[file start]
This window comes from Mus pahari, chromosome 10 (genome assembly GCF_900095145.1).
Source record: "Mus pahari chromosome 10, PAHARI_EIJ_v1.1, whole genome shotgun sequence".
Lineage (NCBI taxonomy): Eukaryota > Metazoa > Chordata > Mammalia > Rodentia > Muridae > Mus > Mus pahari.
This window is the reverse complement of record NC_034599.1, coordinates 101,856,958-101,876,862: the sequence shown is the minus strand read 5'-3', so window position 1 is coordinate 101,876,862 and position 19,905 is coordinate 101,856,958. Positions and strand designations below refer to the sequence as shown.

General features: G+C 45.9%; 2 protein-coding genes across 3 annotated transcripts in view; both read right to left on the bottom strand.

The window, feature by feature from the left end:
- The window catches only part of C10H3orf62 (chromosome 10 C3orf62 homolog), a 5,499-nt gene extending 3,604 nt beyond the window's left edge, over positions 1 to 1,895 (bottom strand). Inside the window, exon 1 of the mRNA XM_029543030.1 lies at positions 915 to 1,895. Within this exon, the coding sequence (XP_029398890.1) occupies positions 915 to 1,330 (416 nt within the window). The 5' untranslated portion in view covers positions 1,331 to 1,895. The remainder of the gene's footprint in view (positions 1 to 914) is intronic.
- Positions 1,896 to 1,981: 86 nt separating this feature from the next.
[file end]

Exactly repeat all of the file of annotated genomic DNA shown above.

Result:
This window comes from Mus pahari, chromosome 10 (genome assembly GCF_900095145.1).
Source record: "Mus pahari chromosome 10, PAHARI_EIJ_v1.1, whole genome shotgun sequence".
Lineage (NCBI taxonomy): Eukaryota > Metazoa > Chordata > Mammalia > Rodentia > Muridae > Mus > Mus pahari.
This window is the reverse complement of record NC_034599.1, coordinates 101,856,958-101,876,862: the sequence shown is the minus strand read 5'-3', so window position 1 is coordinate 101,876,862 and position 19,905 is coordinate 101,856,958. Positions and strand designations below refer to the sequence as shown.

General features: G+C 45.9%; 2 protein-coding genes across 3 annotated transcripts in view; both read right to left on the bottom strand.

The window, feature by feature from the left end:
- The window catches only part of C10H3orf62 (chromosome 10 C3orf62 homolog), a 5,499-nt gene extending 3,604 nt beyond the window's left edge, over positions 1 to 1,895 (bottom strand). Inside the window, exon 1 of the mRNA XM_029543030.1 lies at positions 915 to 1,895. Within this exon, the coding sequence (XP_029398890.1) occupies positions 915 to 1,330 (416 nt within the window). The 5' untranslated portion in view covers positions 1,331 to 1,895. The remainder of the gene's footprint in view (positions 1 to 914) is intronic.
- Positions 1,896 to 1,981: 86 nt separating this feature from the next.